President and Founder of United Hatzalah, Eli Beer, spoke to a large crowd gathered at the Manetto Hill Synagogue in Plainview, NY,  on Sunday. The speech kicked off an ongoing campaign that has been undertaken by the synagogue to raise money to purchase new ambucycles for the emergency medical services (EMS) organization in Israel.

The campaign, which is being organised by the synagogue’s Israel and Jewish Affairs Committee, is being spearheaded by Barry Katz. “My uncle Bernie introduced me to the life-saving work that United Hatzalah does via their ambucycles. Before he told me about it, I had never heard of the concept of having a motorcycle equipped with all of the medical gear that an ambulance has. The ambucycle idea cuts down on response time by allowing the EMT or paramedic to cut through traffic and arrive at the scene of an emergency before an ambulance. It is simply fantastic.”

Eli Beer with Barry Katz at the Manetto Hill Synagogue this week
Eli Beer with Barry Katz at the Manetto Hill Synagogue this week

Katz recalled how his uncle opened his eyes to the concept. “We were talking and he said that he was donating an ambucycle in memory of his wife Shirley, and I asked what that was. He directed me to the Israel Rescue website and I was very interested. I thought that this is something that our entire community can get on board with – saving lives in Israel and really making a difference.” Katz mentioned that the Plainview community had previously gathered together to donate an ambulance to Israel approximately ten years ago.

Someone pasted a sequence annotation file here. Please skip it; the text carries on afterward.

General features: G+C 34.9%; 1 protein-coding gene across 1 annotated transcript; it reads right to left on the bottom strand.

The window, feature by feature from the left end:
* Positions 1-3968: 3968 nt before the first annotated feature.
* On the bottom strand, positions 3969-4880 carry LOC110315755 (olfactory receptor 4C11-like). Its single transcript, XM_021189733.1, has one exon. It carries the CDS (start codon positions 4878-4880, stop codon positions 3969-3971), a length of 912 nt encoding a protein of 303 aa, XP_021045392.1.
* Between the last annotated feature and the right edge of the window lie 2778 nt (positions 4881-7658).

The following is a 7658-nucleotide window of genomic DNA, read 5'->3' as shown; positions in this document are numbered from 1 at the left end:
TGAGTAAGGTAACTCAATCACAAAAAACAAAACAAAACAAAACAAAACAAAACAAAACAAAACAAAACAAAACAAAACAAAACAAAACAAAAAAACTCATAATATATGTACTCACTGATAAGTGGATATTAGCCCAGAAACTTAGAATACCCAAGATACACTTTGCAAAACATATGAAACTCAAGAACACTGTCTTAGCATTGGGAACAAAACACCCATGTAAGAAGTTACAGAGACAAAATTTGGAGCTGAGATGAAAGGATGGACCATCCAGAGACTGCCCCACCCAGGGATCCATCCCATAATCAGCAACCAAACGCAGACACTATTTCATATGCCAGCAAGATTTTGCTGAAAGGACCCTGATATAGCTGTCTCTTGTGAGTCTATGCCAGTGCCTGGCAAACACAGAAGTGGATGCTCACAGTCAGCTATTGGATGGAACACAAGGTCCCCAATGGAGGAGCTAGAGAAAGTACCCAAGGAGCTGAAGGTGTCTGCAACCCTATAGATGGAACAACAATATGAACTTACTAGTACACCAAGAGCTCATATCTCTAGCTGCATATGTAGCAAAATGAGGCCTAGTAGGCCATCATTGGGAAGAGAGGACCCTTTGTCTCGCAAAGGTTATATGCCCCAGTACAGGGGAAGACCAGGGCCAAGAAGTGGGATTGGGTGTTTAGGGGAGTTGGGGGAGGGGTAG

The Manetto Hill Synagogue and Jewish Center is just one of many synagogues in the community. Others include, two Orthodox synagogues, three Conservative synagogues, one Chabad synagogue and a Reform Temple. According to Katz, campaign organizers will be reaching out to all of them to help support this project. “We want this project to be a community effort; one that unifies all of us. It isn’t just our synagogue that is interested in supporting this project, or saving lives in Israel, it is all of us. We have all supported such ideas for many years. The more we as a community can achieve the more lives we can save and the more we will be able to feel that we made a genuine impact”.
Katz added that there is a general interest and widespread support in the concept of helping to save lives in Israel, but not enough people know about the use of ambucycles. “I have spoken to a lot of people in the past month while we were organizing this event and they were all wondering why we don’t have this concept in the United States. So many people are completely unaware that this is happening. Once we let people know that these vehicles are used in Israel every day, they are immediately inspired. This can be something that snowballs and that other communities can get behind to support as well. I personally believe that many synagogues should get involved with this project, as it is truly remarkable. From Rabbis to the Hebrew schools, we are all throwing our support behind it. This isn’t just a synagogue initiative. We want it to be a community initiative.”